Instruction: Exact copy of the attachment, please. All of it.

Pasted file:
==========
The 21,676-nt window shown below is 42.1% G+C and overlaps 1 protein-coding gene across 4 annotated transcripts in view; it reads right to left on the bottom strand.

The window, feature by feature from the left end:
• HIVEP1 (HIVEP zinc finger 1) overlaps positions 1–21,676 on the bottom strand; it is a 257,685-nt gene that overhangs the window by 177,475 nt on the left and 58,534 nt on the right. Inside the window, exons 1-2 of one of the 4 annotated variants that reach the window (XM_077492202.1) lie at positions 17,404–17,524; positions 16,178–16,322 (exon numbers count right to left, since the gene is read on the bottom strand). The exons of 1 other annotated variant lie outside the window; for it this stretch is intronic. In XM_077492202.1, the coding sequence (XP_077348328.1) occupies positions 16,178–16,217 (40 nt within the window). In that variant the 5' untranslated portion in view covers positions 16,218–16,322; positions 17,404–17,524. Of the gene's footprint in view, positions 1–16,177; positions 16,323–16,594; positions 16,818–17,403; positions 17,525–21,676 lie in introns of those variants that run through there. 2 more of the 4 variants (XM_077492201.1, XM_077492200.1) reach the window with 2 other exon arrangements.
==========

The 21,676-nt window shown below is 42.1% G+C and overlaps 1 protein-coding gene across 4 annotated transcripts in view; it reads right to left on the bottom strand.

The window, feature by feature from the left end:
• HIVEP1 (HIVEP zinc finger 1) overlaps positions 1–21,676 on the bottom strand; it is a 257,685-nt gene that overhangs the window by 177,475 nt on the left and 58,534 nt on the right. Inside the window, exons 1-2 of one of the 4 annotated variants that reach the window (XM_077492202.1) lie at positions 17,404–17,524; positions 16,178–16,322 (exon numbers count right to left, since the gene is read on the bottom strand). The exons of 1 other annotated variant lie outside the window; for it this stretch is intronic. In XM_077492202.1, the coding sequence (XP_077348328.1) occupies positions 16,178–16,217 (40 nt within the window). In that variant the 5' untranslated portion in view covers positions 16,218–16,322; positions 17,404–17,524. Of the gene's footprint in view, positions 1–16,177; positions 16,323–16,594; positions 16,818–17,403; positions 17,525–21,676 lie in introns of those variants that run through there. 2 more of the 4 variants (XM_077492201.1, XM_077492200.1) reach the window with 2 other exon arrangements.